• Fetal;
  • Echocardiography;
  • Congenital heart disease;
  • Outcome



Most pregnant women in New South Wales undergo obstetric ultrasound examination, including some assessment of fetal cardiac anatomy. We aimed to review the spectrum of cardiac defects, management and outcome data of all fetuses with diagnosis of major congenital heart disease between 1994 and 1996 and compare them to major congenital heart disease in infants born during the same 3-year study period.


Descriptive comprehensive study of the New South Wales population. Study centers included the single fetal echocardiographic referral service and the two pediatric cardiac centers of New South Wales.


Ninety-seven fetuses and 562 infants with major congenital heart disease were identified (240 000 livebirths), resulting in a prenatal detection rate of 15%. Anomalies detectable by cardiac four-chamber views were diagnosed at an average rate of 30% (68/229) in utero. By contrast, lesions associated with abnormal ventricular outflow and great artery views were detected in only 6.7% (29/430; P < 0.0001) of cases prior to birth. Of the 97 fetuses, 29 were aborted, 16 died in utero, and 9 died early postnatally without treatment. Within 2 weeks of age, 23% with fetal and 40% (P < 0.05) with infant major congenital heart disease diagnosis required an intervention, mainly for patent ductus arteriosus dependent lesions. Postnatal survival was similar for the fetal and infant series up to 2 years of age: 77% (95% confidence interval 64–90%) vs. 85% (95% confidence interval 82–88%).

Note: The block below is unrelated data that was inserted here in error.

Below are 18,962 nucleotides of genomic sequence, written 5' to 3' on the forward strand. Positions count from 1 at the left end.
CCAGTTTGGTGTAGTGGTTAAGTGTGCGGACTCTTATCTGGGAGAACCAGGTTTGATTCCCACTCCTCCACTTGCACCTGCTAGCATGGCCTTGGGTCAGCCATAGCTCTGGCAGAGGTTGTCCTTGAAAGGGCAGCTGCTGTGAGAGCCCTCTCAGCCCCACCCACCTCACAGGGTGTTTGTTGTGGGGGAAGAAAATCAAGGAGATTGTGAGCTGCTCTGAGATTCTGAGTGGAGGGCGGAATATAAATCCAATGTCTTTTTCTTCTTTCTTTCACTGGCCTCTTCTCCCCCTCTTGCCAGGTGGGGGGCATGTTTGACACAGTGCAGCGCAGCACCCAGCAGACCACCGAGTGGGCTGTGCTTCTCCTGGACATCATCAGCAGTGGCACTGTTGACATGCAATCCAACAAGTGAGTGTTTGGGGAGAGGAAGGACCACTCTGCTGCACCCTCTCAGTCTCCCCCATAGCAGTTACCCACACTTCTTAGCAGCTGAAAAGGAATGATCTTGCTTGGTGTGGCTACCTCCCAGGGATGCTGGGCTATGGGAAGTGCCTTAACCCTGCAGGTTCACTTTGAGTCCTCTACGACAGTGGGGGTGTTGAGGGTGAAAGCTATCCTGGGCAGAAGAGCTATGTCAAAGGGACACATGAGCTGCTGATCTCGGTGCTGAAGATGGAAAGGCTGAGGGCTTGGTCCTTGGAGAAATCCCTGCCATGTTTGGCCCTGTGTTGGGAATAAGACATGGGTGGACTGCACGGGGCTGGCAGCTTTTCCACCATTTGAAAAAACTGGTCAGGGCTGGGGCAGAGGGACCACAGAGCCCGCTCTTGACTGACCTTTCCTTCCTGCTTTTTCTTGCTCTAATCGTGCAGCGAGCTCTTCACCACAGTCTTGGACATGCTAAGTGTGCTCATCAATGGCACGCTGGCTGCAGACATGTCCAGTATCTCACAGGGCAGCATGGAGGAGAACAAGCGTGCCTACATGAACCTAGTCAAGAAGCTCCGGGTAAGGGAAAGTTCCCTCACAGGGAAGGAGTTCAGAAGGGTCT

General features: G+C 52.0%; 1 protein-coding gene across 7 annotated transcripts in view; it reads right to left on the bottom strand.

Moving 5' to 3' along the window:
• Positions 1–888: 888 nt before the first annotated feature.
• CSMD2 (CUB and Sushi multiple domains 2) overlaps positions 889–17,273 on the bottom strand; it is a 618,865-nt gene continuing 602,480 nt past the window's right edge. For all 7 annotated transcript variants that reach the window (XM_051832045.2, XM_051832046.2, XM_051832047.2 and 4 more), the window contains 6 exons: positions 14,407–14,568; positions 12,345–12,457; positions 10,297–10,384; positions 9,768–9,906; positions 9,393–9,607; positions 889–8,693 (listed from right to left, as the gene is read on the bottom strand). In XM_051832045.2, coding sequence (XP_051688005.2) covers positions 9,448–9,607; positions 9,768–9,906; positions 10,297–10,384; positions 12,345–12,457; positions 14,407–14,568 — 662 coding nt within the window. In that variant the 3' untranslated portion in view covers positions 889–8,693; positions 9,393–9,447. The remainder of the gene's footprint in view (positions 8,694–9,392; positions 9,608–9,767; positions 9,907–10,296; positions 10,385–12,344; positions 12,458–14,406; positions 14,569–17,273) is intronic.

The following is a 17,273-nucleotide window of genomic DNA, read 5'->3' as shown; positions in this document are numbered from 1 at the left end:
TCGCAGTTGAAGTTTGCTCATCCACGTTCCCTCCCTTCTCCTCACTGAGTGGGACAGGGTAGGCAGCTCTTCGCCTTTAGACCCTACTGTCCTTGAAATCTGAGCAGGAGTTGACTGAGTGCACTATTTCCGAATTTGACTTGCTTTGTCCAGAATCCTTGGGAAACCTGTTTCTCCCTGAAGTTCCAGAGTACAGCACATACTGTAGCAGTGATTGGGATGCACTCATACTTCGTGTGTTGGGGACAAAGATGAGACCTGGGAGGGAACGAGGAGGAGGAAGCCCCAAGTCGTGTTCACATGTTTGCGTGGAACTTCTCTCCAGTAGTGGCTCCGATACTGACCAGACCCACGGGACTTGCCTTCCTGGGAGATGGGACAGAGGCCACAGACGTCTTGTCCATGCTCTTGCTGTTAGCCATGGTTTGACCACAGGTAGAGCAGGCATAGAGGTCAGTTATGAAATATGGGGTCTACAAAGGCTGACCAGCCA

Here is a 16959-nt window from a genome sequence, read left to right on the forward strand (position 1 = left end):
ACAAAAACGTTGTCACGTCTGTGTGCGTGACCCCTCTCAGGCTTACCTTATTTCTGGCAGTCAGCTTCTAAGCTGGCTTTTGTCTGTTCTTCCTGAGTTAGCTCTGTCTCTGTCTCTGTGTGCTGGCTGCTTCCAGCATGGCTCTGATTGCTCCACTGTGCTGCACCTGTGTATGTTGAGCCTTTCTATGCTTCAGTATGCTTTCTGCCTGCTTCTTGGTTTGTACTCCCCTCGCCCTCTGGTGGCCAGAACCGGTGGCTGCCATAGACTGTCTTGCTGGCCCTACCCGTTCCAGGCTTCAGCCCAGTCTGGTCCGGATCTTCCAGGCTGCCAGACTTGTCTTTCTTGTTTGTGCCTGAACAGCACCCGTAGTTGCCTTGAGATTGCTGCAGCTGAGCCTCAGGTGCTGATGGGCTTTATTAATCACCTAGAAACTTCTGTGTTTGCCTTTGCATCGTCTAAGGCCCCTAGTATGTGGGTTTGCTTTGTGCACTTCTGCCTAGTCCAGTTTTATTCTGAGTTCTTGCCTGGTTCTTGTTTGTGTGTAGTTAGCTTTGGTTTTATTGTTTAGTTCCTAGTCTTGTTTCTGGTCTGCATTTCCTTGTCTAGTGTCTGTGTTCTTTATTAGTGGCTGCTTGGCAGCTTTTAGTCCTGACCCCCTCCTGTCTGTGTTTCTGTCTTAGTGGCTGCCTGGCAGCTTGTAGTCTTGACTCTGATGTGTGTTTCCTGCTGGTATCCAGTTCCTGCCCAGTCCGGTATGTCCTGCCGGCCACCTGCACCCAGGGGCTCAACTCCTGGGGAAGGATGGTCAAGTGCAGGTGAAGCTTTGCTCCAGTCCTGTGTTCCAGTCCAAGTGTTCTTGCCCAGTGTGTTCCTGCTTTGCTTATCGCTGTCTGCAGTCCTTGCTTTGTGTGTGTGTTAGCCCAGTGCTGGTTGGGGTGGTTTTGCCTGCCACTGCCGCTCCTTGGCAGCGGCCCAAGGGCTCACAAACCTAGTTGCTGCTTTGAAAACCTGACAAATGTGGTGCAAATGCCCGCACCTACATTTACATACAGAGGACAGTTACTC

Prenatal diagnosis has important implications for pregnancy outcome, in particular for univentricular lesions. However, the present mode of obstetric routine ultrasound scanning fails to identify most ductus arteriosus dependent cardiac lesions with a predictable need for early postnatal intervention. Copyright © 2001 International Society of Ultrasound in Obstetrics and Gynecology